Evaluating the Perceived Fit Between E-Books and Academic Tasks

Evaluating the Perceived Fit Between E-Books and Academic Tasks

John D'Ambra (School of Information Systems, Technology and Management, University of New South Wales, Australia), Concepción S. Wilson (School of Information Systems, Technology and Management, University of New South Wales, Australia) and Shahriar Akter (School of Management and Marketing, University of Wollongong, Australia)
Copyright: © 2015 |Pages: 10
DOI: 10.4018/978-1-4666-5888-2.ch223
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Background

For the purposes of the current research, we define e-books as:

... the electronic equivalent of a printed book converted into digital format which can be displayed on a computer through network services and/or read on a personal computer or handheld device known as e-book readers. Often using specialized proprietary software, e-books may include specific features such as embedded hyperlinks, bookmarks, annotation, text searching, cross reference functions and linking complex multimedia objects. (Adapted from Anuradha & Usha, 2006, p. 49)

Key Terms in this Chapter

Textbook: A printed instructional book used by students and academics for course/personal instruction.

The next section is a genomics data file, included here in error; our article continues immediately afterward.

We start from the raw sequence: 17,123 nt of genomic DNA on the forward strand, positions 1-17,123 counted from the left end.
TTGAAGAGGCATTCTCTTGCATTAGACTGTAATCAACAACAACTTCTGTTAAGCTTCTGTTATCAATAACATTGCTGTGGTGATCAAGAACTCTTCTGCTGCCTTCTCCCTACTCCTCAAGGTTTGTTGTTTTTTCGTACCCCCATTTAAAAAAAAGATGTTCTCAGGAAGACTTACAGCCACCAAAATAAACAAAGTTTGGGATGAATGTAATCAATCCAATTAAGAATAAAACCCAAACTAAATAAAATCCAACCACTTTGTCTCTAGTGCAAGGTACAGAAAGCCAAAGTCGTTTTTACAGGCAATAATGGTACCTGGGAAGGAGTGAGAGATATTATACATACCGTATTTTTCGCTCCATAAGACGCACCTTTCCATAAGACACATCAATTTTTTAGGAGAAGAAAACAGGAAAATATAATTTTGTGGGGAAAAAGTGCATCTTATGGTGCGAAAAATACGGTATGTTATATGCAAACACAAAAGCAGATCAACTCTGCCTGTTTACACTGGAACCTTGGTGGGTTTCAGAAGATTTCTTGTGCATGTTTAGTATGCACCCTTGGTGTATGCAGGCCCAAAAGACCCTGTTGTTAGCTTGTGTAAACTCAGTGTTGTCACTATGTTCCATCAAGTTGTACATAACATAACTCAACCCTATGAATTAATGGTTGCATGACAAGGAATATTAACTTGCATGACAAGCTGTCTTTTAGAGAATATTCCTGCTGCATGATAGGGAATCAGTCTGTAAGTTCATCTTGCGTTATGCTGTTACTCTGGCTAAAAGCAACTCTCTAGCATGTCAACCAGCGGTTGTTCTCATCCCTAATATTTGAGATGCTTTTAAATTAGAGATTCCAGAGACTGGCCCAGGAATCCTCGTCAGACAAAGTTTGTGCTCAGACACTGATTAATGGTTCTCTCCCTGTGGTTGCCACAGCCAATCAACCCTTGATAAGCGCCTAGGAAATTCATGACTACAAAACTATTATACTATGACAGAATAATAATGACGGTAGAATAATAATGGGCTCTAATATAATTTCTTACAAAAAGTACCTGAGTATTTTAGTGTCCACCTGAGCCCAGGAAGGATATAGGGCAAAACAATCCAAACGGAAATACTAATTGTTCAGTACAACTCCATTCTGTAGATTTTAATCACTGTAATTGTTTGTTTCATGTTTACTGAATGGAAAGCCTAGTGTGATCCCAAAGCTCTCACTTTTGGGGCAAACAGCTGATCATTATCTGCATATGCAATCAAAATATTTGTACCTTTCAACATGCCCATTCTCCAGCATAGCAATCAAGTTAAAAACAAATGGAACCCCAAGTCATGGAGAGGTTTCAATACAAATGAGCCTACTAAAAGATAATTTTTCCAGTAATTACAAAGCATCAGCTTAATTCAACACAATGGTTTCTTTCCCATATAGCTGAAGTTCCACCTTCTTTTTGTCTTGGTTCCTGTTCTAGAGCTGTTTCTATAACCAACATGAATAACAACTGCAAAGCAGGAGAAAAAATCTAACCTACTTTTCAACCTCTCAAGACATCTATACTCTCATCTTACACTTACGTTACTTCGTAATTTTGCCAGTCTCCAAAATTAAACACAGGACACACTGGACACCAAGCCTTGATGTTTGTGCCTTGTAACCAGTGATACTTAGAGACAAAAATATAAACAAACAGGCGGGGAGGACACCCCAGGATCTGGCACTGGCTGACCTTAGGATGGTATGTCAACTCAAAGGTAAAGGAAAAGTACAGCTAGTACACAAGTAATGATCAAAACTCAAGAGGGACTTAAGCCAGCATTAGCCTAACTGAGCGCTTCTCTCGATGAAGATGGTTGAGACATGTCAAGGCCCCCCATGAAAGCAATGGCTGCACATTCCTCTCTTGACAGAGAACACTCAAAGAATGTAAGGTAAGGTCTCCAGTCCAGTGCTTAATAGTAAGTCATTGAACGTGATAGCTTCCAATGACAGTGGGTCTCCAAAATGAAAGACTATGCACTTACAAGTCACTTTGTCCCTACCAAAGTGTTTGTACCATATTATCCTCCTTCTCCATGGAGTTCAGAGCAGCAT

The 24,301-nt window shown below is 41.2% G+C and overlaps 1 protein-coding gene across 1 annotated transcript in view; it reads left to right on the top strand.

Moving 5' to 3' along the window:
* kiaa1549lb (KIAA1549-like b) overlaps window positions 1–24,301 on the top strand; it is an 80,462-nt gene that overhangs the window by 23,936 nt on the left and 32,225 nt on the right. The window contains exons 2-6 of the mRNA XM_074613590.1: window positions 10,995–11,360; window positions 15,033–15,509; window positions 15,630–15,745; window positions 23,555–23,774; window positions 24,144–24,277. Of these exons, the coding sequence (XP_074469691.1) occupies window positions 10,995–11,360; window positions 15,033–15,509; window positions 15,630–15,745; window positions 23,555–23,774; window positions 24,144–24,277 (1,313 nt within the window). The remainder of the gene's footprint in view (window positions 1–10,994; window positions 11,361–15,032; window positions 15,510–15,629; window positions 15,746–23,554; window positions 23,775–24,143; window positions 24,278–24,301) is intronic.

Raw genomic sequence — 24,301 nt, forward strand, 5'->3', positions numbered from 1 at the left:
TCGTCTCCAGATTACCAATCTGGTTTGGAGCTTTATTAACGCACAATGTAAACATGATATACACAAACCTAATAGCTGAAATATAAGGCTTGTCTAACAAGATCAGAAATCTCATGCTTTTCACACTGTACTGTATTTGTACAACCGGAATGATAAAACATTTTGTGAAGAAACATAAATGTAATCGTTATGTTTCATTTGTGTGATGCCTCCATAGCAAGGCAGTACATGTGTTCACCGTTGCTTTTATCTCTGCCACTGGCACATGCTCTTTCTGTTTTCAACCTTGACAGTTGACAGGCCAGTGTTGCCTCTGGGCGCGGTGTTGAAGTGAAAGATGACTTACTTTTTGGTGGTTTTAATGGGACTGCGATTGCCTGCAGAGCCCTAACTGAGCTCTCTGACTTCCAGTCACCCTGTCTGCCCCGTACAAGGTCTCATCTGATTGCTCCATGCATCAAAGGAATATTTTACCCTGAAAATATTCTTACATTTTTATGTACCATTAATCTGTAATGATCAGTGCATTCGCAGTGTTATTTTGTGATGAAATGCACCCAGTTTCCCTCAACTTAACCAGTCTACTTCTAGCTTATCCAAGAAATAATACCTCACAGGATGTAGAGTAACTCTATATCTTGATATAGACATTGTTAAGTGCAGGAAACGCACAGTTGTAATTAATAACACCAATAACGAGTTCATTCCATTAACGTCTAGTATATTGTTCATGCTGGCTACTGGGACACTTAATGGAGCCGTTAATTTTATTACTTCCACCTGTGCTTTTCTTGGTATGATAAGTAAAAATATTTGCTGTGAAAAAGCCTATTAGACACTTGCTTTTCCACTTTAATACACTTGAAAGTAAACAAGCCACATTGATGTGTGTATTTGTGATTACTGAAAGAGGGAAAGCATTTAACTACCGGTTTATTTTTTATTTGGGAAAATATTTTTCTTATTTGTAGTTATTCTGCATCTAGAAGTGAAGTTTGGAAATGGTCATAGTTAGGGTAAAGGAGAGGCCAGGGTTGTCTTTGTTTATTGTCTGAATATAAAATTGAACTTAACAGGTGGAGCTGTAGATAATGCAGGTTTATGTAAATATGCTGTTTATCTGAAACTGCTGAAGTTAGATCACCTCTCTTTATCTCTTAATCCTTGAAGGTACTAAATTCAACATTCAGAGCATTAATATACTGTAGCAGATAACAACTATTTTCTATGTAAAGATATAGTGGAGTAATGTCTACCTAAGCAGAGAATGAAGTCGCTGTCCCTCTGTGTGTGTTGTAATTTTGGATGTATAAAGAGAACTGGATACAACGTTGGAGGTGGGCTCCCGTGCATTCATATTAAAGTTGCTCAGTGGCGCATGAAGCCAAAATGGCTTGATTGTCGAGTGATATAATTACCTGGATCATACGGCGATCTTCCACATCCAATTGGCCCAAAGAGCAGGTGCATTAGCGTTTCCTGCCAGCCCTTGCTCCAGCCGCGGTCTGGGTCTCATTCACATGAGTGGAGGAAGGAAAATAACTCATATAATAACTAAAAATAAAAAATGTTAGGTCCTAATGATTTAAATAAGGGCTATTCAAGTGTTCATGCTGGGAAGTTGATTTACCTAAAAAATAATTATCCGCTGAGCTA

Information Systems: Computer or non-computer systems designed and built to meet the information needs of users of the system.

Task-Technology Fit: The perceived fit between a technology and a task.

E-Reader: A mobile electronic smart device on which an e-book can be displayed and read.

E-books: The electronic equivalent of a printed book converted into digital format, which can be displayed on a computer through network services and/or read on a personal computer or handheld device known as e-book readers. Often using specialized proprietary software, e-books may include specific features such as embedded hyperlinks, bookmarks, annotation, text searching, cross reference functions and linking complex multimedia objects.

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